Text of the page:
Planet has only until 2030 to stem catastrophic climate change, experts warn
Planet has only until 2030 to stem catastrophic climate change, experts warn
Climate change: Unprecedented action is required to curb temperature rise, says UN panel report
09 October, 2018, 14:13
Another recent report from the consulting firm PwC makes it clear that even limiting warming to 2 degrees C will be a stretch: "There seems to be nearly zero chance of limiting warming to well below two degrees (the main goal of the Paris Agreement), though widespread use of carbon capture and storage technologies, including Natural Climate Solutions, may make this possible", it says.
"They need to take collaborative and coordinated action, if we're actually ging to achieve a goal of 1.5 degrees warming".
"E$3 ven with erroneous attribution of extreme weather/climate events and projections using climate models that are running too hot and not fit for objective of projecting 21st century climate change, the IPCC still has not made a strong case for this massive investment to prevent 1.5C warming", she said on her Climate Etc. blog.
The planet is already two-thirds of the way there, with global temperatures having warmed about 1 degree C. Temperatures would be 1.5C higher between 2030 and 2052 if the world continued at its current pace, it warned.
In the Indian subcontinent, the IPCC report specifically mentions Kolkata and Karachi among cities that could face an increased threat of heat waves.
A rise in global temperatures by another 0.5 degree Celsius would increase, deepen and spread the impacts wider, the scientists concluded.
Implementing a technique, only theoretical at the moment, of pulling the greenhouse gascarbon dioxide from the air by turning plants into fuel and storing some of the resulting emissions underground.
Mr Hartnett said LGS was not only considered the future of the coal industry itself, but also the effects of climate change on sectors including tourism and agriculture.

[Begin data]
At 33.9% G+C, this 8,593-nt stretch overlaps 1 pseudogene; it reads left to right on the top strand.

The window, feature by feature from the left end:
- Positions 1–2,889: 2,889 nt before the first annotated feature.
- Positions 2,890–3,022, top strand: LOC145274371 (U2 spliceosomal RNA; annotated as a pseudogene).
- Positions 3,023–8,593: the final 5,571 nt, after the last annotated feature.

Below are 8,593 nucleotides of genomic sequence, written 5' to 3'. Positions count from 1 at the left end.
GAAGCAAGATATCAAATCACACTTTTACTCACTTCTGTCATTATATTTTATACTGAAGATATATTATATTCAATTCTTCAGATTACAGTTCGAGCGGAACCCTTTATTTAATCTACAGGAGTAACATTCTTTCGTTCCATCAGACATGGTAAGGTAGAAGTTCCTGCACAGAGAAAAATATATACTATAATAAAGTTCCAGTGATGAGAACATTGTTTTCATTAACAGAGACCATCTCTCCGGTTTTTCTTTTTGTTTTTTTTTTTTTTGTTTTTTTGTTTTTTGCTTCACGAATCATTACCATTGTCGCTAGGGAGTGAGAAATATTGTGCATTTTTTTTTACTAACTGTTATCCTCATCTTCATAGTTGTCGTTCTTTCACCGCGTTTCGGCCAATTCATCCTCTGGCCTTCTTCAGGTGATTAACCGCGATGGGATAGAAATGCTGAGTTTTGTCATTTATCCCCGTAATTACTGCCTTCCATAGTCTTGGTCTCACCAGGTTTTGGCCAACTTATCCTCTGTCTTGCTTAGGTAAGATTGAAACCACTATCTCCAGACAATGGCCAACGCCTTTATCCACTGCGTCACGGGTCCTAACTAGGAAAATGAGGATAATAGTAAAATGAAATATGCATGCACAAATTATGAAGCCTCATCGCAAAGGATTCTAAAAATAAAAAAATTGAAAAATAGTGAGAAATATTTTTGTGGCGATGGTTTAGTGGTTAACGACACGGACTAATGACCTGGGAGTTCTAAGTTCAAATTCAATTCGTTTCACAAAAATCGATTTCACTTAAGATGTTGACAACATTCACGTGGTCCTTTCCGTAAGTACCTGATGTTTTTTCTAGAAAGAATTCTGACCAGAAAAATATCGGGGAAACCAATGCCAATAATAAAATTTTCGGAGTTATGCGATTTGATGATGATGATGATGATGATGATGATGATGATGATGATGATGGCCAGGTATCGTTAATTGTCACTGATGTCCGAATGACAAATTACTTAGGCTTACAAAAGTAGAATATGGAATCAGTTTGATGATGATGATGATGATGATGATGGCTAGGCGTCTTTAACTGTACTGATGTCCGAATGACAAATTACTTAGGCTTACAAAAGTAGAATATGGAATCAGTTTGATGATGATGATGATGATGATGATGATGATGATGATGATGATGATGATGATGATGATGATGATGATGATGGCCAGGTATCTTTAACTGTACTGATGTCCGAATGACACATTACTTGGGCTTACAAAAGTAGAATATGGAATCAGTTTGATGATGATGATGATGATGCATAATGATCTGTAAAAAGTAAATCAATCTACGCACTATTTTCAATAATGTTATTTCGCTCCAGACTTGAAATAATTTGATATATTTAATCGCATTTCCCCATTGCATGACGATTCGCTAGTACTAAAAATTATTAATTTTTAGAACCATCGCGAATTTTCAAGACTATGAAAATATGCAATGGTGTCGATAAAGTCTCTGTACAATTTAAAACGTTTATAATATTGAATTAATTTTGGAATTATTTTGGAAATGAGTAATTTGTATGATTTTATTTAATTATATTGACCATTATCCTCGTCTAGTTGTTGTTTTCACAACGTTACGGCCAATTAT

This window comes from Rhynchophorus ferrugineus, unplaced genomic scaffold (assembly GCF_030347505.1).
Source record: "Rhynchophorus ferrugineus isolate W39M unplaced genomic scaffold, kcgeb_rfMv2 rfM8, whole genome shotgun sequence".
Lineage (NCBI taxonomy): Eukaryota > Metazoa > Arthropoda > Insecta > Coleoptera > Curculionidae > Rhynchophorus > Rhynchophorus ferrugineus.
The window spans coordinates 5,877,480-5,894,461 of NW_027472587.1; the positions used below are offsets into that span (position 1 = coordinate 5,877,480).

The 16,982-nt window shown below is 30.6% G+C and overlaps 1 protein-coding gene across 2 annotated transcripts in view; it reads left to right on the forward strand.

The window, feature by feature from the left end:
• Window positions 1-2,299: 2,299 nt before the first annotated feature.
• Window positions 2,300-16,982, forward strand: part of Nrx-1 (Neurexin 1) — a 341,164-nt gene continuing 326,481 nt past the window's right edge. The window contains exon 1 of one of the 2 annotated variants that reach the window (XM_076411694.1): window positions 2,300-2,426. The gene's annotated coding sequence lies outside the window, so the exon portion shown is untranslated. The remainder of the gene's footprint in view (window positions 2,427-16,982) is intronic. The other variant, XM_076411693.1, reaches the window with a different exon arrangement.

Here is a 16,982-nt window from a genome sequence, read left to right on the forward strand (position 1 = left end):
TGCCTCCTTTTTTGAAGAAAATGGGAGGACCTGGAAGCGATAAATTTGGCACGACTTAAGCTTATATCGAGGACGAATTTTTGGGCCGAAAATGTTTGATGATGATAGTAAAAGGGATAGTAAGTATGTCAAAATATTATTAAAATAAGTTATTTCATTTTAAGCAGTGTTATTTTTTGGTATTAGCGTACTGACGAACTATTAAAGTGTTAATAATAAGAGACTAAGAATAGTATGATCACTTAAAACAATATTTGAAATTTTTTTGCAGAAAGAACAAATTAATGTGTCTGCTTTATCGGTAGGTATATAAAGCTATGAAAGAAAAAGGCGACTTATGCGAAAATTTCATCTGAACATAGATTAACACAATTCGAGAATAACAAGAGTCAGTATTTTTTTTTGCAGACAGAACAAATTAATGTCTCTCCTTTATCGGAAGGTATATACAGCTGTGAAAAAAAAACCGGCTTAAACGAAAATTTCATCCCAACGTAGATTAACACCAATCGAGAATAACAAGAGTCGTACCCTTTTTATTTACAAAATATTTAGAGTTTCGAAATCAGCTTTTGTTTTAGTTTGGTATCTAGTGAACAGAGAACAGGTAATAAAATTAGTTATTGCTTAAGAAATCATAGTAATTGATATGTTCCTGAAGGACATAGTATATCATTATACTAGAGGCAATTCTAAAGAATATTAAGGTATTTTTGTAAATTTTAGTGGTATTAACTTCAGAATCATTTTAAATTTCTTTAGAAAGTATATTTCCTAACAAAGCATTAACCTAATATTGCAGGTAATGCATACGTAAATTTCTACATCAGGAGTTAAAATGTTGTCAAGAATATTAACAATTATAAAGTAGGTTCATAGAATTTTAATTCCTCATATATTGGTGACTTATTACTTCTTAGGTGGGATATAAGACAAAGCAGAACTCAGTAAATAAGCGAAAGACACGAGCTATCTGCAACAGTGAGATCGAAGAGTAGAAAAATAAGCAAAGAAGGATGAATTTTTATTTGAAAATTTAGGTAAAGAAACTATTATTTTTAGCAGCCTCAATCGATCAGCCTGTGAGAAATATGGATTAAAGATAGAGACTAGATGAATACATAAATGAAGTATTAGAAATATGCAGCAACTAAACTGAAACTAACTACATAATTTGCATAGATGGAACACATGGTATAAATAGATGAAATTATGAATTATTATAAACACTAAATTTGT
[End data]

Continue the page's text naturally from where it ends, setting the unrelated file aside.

Measures to limit global warming to 1.5°C would require far-reaching and rapid transitions in urban, infrastructure, energy and industrial systems, the IPCC said.
And yet, humanity has avoided action for so long that any pathway to a climate-safe world involves wrenching economic and social change "unprecedented in terms of scale", the report said.
The larger import of the finalised report's findings was not much different from that of the drafts that had leaked out earlier, though the negotiations between government representatives and scientists did end up substantially altering how much confidence the governments placed on different findings based on the scientific evidence underlying the summarised take-aways. The Report mentions that the global net anthropogenic Carbon dioxide emissions must decline by about 45 per cent from 2010 levels by 2030 and net-zero emission should be achieved by 2050.
While more than 180 countries have accepted the report's summary, the United States (which is the second biggest emitter in the world) said that their acceptance of the report does not "imply endorsement" of the findings. The problem with even a slight shift in goals is that the scientific work done in advance of the worldwide talks hadn't provided results for a 1.5°C scenario.
"Twenty-40% of the global human population live in regions that, by the decade 2006-2015, had already experienced warming of more than 1.5°C above pre-industrial in at least one season".
"The next few years are probably the most important in our history", said Debra Roberts, co-chair of IPCC Working Group II, in a statement.
Even if warming is kept at or just below 1.5 degrees C, the impacts will be widespread and significant. Of the more than 100,000 terrestrial species that have been studied, for example, the number expected to disappear from half their range doubles between 1.5 and 2.0°C.
Stopping climate change will cost the world £1.8trillion every year for the next two decades, says a UN-backed scientific report. "Limiting global warming to 1.5°C compared to 2°C is projected to reduce increases in ocean temperature as well as associated increases in ocean acidity and decreases in ocean oxygen levels", the report said.
Quick guide What difference would restricting warming to 1.5C make? About as you'd expect: by referring to strategies to reduce emissions as "all that nonsense", and dismissing the UN's comprehensive evidence and warning as "some sort of report". The report explicitly acknowledges the human impact on climate, but instead uses the data to justify continued non-action.
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Add Climate Change as an interest to stay up to date on the latest Climate Change news, video, and analysis from ABC News. The new report has examined what will happen if the world warms by just 1.5 degrees, and it doesn't look good.
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